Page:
Plans to create a huge slurry lagoon near a Pembrokeshire village have been deferred by councillors on Tuesday.
Farmer Paul Vizza wants to build an earth-banked lagoon holding up to 2.7m gallons of slurry on Brynfa dairy farm near Hermon.
He has called opposition limited and said proper procedures were followed.
Pembrokeshire's planning committee was told "late representations had raised new issues".
Stephen Jones, director of development, said after legal advice, the issue had been withdrawn from the agenda and he apologised to Mr Vizza.
Villagers are worried about smell and possible health implications from the plans.
The assembly government is considering a request to call in the application.
The 8,800 sq m (95,000 sq ft) site is on agricultural land to the north east of the local road which runs between Hermon and Crymych.
The planning application shows the slurry would be pumped through a series of pipes from Brynfa Farm to the lagoon, around half a mile (0.8km) away.
Campaigners travelled to lobby the meeting outside the council headquarters in Haverfordwest while the meeting takes place.
They would not comment after the meeting but earlier had said they were still hoping the project will be called in for consideration by the Welsh Assembly Government.
Spokesman Len Davies, from Hermon, said: "We have been working on this for 21 months. It's a massive slurry lagoon which is going to be built half a mile from the applicant's farm."
Opponents believe it would be too large and are concerned about possible health effects
"The best case scenario would be for the Welsh Assembly Government to call this in. But even if the application is passed (by Pembrokeshire council on Tuesday) we will be going to judicial review."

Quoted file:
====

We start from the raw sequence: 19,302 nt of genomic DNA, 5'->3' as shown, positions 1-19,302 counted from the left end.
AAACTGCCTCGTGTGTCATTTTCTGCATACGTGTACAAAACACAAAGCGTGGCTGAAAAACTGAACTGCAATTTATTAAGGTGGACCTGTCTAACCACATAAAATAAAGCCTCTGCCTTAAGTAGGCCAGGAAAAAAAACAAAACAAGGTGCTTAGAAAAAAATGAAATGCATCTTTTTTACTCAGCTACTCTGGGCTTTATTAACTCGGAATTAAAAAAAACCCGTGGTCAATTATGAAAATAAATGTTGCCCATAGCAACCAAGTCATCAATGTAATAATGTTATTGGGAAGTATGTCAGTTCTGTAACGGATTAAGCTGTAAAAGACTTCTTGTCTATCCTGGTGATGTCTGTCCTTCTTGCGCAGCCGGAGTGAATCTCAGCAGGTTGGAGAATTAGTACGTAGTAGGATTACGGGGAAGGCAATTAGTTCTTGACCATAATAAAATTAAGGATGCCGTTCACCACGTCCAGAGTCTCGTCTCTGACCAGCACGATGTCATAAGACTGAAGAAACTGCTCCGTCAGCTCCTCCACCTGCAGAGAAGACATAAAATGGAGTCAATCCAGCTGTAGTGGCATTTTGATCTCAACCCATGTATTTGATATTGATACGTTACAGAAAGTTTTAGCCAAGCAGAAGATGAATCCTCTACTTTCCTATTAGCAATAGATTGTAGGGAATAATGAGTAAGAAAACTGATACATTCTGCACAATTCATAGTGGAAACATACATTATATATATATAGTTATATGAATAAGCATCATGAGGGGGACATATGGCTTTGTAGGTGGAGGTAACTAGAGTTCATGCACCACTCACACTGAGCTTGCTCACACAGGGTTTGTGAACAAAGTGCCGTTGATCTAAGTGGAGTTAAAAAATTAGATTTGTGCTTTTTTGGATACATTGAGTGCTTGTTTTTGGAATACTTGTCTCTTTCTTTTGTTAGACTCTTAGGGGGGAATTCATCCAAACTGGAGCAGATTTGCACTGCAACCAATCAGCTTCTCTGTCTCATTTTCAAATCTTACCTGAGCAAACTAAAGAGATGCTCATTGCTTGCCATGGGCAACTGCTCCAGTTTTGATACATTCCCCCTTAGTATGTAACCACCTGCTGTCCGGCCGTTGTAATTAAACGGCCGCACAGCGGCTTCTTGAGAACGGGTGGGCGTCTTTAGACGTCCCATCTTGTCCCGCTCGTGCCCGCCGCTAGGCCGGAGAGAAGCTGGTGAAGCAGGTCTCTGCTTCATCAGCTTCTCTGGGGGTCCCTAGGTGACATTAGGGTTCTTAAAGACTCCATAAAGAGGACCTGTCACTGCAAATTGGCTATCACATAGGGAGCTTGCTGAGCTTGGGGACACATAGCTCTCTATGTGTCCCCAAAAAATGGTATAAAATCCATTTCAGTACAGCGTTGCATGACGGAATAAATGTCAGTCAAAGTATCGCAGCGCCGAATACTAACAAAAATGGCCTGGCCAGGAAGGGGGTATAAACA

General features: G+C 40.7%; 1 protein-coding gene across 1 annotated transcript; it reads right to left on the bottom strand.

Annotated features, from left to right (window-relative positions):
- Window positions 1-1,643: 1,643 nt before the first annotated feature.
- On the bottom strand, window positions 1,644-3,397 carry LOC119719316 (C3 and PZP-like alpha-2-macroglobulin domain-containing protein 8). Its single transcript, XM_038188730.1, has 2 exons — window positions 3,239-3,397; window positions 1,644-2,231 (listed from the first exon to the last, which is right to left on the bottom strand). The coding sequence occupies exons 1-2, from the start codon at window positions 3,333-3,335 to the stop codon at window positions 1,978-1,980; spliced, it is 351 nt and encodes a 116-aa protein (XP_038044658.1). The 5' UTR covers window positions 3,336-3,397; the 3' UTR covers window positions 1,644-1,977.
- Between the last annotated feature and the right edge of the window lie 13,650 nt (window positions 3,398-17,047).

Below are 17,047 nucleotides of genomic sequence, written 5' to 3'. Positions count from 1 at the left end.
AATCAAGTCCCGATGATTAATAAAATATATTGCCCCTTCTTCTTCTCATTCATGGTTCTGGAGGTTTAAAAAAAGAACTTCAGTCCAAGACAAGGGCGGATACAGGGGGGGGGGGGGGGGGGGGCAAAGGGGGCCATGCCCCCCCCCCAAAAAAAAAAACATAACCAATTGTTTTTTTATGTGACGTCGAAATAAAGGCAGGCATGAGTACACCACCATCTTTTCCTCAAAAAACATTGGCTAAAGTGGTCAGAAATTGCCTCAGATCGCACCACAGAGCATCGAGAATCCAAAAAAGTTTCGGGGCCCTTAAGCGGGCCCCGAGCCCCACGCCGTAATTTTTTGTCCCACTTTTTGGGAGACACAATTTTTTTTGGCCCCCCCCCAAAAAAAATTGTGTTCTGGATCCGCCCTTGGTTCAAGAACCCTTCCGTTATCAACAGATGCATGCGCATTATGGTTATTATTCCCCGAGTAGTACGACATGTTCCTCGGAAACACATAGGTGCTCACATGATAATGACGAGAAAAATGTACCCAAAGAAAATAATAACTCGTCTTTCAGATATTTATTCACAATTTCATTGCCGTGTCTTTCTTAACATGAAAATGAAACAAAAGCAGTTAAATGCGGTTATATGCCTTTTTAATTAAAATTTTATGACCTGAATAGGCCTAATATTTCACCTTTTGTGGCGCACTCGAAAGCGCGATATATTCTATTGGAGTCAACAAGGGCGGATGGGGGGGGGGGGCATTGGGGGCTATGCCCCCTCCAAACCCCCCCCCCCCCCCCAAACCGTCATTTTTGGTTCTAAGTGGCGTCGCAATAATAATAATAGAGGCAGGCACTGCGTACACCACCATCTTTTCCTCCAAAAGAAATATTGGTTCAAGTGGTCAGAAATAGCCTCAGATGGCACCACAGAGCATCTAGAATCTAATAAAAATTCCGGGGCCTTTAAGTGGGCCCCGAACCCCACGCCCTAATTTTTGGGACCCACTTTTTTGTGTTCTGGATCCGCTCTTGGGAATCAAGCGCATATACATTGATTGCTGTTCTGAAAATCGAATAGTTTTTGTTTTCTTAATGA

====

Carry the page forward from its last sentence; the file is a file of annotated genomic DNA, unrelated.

An assembly government spokesperson confirmed that ministers had received a request to call in the planning application and a request to decide whether an environmental impact assessment should be made.
"They are continuing to assess the requests and will issue a decision as soon as possible," said the spokesperson.
'Dilute the smell'
The spokesman explained that ministers had until the council issued its signed and dated notice of decision on the application to make their own decision on the requests.
If they could not make their decision by then, a 'stopper letter' could be issued, preventing the council from granting planning permission until the the call-in request was considered.
Mr Vizza would not comment after the meeting but last month told BBC Wales that opposition to the lagoon scheme was "very limited in the village" and that all proper procedures had been followed.
He said he had to build the lagoon "to comply with new regulations on spreading slurry and to continue in business".
Mr Vizza said he would invite members of the local community to have a look at the site and said there were plans to ease local concerns by using an additive to the slurry to dilute the smell.